Parents let their children spend time in parks because this fosters learning and fun. A new study, however, showed that paint in playground equipment contains 40 times the recommended levels of lead, making play places not so safe at all.
Researchers from Plymouth University examined the level of toxic chemicals found in paint used in 50 playgrounds across the south of England. They specifically looked into the amounts of lead, cadmium and antimony in swings, slides and climbing frames among others. Lead and Cadmium are included in the list of top 10 chemicals of concern by the World Health Organization.
The rule set by Europe in 1977 states that playground paint should not contain more than 0.25 percent lead. In one of the latest investigated parks built in 2009, the researchers discovered a 10 percent lead presence.
If the general consensus established by the United States and most European nations would be referenced, then that playground contains 1,000 times higher than the recommended. This is because the agreed-upon percentage of lead in playground paint equipment is about 0.009 percent only.
An old playground, which may seem less risky because of faded paint, still contains dangerous levels of lead, capable of causing detrimental health consequences.
"You'd expect the older playgrounds to be more dangerous as people have become more aware of the dangers of lead, but our findings suggest that this isn't the case," says study author Dr. Andrew Turner.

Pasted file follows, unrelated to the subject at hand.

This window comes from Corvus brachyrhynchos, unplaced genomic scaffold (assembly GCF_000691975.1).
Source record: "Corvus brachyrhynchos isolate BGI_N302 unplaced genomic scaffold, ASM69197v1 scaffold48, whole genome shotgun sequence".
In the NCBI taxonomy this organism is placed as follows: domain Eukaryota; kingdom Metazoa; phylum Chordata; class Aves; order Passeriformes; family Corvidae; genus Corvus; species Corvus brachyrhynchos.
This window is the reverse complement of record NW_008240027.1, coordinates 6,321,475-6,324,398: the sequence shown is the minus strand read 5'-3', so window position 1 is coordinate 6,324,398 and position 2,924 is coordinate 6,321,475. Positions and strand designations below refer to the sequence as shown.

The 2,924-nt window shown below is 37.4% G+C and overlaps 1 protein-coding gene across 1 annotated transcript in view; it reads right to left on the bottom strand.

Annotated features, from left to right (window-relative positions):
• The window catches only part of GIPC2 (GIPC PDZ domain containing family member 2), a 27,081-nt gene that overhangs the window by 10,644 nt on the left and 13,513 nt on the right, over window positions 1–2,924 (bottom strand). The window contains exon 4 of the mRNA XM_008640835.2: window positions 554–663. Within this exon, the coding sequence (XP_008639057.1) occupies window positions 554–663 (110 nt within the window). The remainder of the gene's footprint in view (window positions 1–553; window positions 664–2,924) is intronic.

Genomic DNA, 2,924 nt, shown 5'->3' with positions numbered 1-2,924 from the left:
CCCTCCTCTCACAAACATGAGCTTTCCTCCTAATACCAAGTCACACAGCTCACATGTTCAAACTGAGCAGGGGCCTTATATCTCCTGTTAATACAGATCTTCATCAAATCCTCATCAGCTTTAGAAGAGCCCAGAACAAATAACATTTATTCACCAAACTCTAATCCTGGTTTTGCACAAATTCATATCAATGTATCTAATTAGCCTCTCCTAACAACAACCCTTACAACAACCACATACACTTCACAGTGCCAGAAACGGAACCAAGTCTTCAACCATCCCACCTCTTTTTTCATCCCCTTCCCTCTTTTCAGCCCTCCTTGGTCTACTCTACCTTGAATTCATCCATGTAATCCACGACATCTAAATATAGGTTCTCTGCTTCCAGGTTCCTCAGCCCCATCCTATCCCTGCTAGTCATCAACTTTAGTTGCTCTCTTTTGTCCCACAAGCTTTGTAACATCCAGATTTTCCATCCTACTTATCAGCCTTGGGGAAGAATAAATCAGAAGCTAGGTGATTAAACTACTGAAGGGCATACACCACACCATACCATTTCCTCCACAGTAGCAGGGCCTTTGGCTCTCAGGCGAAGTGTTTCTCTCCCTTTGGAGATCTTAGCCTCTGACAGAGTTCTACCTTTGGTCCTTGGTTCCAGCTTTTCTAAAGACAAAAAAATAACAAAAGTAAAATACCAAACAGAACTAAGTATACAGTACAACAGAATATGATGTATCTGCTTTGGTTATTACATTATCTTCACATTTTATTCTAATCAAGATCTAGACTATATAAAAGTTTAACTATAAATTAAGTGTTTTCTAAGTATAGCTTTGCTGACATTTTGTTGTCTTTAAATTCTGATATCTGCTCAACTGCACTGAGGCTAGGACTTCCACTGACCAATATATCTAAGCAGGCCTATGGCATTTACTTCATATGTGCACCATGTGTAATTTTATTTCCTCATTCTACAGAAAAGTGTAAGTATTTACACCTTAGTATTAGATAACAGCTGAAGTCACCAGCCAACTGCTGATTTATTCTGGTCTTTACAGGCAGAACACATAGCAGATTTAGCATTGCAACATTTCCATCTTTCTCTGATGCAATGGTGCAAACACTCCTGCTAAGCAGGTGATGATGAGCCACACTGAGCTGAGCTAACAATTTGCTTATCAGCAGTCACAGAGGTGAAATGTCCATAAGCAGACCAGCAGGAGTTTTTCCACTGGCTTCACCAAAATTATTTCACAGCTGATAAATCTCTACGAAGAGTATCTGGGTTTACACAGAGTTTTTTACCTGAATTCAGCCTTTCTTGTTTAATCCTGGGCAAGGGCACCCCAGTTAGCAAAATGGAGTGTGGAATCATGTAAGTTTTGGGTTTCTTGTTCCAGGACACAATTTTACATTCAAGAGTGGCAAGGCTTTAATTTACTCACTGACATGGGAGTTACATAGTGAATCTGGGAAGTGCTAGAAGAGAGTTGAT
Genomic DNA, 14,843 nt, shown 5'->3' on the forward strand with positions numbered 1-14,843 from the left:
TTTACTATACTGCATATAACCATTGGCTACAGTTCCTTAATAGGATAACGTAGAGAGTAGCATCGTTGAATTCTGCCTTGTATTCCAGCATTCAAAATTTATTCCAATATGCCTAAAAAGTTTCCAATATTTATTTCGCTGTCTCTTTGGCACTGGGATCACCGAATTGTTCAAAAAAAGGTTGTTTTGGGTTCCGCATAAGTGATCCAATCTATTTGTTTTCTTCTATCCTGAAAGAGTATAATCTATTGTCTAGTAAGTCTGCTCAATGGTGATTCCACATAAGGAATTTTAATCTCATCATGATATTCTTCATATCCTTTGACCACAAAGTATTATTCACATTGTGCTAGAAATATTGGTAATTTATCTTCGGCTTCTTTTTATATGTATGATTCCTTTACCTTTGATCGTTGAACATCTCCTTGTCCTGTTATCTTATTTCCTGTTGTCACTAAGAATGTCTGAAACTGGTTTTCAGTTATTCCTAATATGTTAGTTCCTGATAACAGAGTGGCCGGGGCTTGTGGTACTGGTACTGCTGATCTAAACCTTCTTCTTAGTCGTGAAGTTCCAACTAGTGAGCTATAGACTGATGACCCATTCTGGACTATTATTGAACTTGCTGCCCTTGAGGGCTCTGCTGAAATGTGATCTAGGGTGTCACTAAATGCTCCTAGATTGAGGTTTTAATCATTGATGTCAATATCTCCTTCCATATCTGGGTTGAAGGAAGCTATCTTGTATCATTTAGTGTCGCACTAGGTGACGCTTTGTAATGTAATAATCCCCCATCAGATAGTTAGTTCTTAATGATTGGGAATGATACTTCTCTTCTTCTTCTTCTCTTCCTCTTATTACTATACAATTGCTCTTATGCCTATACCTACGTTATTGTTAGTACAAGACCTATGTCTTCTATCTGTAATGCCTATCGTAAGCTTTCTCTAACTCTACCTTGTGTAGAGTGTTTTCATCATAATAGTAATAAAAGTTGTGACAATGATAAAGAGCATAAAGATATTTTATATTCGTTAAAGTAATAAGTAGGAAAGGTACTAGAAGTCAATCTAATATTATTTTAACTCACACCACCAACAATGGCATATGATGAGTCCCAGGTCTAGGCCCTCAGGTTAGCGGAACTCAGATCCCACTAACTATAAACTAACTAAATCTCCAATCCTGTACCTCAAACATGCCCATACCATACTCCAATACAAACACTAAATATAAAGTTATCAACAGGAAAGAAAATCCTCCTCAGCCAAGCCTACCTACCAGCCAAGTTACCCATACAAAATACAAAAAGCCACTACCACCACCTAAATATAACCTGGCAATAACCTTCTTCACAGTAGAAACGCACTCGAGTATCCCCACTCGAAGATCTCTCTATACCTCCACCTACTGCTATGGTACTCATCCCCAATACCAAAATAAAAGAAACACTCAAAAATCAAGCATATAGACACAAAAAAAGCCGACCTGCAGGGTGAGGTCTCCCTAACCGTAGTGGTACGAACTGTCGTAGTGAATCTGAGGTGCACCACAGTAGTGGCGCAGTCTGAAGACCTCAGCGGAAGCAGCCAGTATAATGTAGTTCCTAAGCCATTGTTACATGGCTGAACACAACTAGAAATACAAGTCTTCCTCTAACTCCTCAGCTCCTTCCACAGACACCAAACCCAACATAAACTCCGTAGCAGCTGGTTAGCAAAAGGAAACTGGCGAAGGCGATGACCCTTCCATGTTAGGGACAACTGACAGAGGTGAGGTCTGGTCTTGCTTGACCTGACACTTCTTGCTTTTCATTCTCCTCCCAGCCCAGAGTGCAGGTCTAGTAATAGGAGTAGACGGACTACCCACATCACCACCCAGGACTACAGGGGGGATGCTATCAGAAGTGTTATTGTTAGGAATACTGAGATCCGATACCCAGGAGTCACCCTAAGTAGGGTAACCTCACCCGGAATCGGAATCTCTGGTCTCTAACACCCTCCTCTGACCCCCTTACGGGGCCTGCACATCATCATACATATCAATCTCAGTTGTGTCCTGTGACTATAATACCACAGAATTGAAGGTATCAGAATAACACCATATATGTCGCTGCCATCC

Turner explained that play equipment is relatively safe if the paint is still intact. However, when the coating starts to crack and flake due to exposure to UV light and moisture, the little metal substances get distributed around the entire area.
The investigation looked into playgrounds located in Devon, Cornwall, Somerset and Hampshire. Turner says he does not expect highly different findings in other parts of the UK.
In the U.S., Tulane University Professor Howard Mielke was baffled when his daughter was found to have high levels of blood lead during a routine test prior to an eye surgery.
Mielke was determined to find the cause so he followed his child all day and took samples from play areas. It turns out the child care center playground was a hazardous site.
The message now is to encourage parents to be vigilant. Turner says some kids explore the world by putting things in their mouth so it is important to be cautious. He also advises parents to let children wash their hands after playing.
Turner also recommended the implementation of stricter rules to domestic and imported paints and to pre-painted equipment.
The study was published in the Science of the Total Environment journal.
Photo: Mike Cattell | Flickr